Torn Wing: An Elegy To Childhood
There are forty images in this body of work. All the photographs were made reflexively with a small pocket film camera during the time I lived in New York City from 1973 to 2004.
This series continues my lifelong investigation of The Human Condition. It is not about homelessness, but about fragility and how I as a photographer found a way to express what was lingering inside my unconscious store of personal experience.
Torn Wing began without known purpose and lay dormant until I moved 2,000 miles nearer to my family of origin. In this proximity, the early childhood damage that my brothers and I experienced became evermore evident. I began to ponder the fragility of human beings and the consequences in adulthood for the children of poverty, abuse and neglect.
As my mind focused on the dilemma of children who become broken adults, I experienced a spontaneous recall of the photographs made long ago. In gestation as film negatives, each person, location, and date of capture, remembered as if by telepathy.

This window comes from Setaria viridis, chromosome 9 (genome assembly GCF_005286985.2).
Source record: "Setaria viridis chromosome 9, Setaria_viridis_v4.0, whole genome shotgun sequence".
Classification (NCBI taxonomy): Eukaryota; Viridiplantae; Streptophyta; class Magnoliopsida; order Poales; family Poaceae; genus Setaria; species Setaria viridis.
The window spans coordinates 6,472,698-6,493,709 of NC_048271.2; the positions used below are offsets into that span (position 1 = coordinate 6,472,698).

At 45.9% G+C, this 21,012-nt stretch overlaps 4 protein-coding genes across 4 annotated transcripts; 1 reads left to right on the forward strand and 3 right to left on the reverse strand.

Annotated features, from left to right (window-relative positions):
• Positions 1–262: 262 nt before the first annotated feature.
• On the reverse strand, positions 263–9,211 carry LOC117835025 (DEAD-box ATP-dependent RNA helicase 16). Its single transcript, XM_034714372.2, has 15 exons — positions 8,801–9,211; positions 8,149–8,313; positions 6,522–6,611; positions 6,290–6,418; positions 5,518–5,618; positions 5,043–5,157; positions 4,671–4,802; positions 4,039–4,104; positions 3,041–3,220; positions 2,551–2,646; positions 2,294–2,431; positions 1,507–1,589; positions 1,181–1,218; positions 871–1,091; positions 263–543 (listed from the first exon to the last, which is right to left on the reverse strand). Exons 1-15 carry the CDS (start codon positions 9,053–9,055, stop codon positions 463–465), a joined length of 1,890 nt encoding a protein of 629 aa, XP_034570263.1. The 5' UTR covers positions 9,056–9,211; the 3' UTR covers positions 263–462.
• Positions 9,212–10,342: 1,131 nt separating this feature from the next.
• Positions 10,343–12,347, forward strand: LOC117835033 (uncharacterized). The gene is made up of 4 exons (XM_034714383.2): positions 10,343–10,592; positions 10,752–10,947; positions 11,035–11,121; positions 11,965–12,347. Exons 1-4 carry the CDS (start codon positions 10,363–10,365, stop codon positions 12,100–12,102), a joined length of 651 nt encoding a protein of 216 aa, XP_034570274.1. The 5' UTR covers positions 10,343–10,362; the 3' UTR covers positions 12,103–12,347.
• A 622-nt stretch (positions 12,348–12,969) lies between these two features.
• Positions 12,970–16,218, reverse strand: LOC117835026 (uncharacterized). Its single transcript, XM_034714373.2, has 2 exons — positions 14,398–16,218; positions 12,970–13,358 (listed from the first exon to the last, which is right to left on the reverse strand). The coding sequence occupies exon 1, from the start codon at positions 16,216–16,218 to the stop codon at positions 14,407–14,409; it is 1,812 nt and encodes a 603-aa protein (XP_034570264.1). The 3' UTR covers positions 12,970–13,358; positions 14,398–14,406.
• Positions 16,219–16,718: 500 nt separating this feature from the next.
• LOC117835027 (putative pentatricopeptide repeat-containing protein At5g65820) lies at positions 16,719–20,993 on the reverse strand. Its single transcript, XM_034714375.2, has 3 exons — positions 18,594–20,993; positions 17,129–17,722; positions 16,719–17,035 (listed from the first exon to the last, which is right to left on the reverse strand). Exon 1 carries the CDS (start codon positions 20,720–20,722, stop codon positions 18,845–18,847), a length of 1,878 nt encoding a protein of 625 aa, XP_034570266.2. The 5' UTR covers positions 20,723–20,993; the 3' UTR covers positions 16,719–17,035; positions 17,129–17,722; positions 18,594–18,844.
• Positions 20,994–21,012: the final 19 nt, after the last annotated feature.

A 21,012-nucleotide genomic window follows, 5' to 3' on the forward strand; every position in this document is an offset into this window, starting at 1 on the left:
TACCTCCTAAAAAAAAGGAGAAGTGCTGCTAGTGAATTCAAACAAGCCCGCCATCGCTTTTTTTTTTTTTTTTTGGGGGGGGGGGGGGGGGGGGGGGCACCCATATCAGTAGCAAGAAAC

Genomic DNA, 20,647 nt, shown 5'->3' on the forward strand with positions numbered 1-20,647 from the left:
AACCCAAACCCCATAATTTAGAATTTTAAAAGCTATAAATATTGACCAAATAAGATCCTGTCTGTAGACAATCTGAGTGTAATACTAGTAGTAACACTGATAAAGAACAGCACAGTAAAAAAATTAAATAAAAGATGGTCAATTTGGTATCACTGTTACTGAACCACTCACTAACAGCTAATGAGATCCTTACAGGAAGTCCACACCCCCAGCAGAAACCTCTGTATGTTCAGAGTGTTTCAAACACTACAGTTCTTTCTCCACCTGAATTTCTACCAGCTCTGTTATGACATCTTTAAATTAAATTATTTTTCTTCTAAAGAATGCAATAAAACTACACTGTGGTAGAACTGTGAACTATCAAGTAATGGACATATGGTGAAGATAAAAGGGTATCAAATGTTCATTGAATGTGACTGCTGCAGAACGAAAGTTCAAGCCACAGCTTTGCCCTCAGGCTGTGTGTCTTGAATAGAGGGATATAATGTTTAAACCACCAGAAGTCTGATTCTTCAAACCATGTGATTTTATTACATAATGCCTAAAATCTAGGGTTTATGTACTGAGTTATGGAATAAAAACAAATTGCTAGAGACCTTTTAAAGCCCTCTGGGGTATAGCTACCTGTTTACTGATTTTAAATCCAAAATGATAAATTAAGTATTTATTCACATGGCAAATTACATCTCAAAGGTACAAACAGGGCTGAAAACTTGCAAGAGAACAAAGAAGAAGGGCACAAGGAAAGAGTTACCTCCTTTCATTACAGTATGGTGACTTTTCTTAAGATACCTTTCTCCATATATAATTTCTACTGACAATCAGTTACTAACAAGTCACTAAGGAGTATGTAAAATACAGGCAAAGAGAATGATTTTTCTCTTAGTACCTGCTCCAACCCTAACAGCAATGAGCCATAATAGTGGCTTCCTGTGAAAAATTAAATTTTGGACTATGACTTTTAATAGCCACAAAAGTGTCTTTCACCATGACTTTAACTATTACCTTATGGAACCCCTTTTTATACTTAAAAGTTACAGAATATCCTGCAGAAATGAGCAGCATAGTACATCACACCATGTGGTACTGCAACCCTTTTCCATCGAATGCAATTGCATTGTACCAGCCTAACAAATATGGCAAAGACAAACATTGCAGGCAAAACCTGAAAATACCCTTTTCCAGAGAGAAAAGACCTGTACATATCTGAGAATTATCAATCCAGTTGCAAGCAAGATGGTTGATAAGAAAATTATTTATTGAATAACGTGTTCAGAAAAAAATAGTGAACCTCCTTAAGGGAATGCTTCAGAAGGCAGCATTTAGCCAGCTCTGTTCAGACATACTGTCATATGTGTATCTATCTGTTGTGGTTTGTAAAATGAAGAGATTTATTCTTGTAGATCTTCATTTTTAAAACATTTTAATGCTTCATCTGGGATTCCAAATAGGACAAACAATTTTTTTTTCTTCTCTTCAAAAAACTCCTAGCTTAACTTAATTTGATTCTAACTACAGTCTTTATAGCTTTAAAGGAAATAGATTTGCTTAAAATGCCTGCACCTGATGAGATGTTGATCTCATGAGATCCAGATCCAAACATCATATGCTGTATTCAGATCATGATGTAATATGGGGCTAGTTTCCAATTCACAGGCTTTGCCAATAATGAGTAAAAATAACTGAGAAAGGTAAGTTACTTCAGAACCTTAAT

As an adult living under the sea of my own childhood trauma, when I photographed the people you see here in the “Torn Wing” series, I photographed what already resided in my unconscious mind. Frederick Sommer, the experimental philosopher-photographer, speaks of this phenomenon. ”When you go out to make a picture you find you are moved by something which is in agreement with an image you already held within yourself.”
I clearly saw and pointed to each stranger as a memory of an emotional resemblance. As I looked and snapped, what drew my eye was the archetype of father, mother, brother, husband, uncle, and self. He is the father who disappeared; she is my depressed mother; she is me crushed by divorce; he is my alcoholic husband; she is me as a young mother; I am lost like she, and my brother, alone like he; all in-waiting for the angels to free us from our earthly suffering.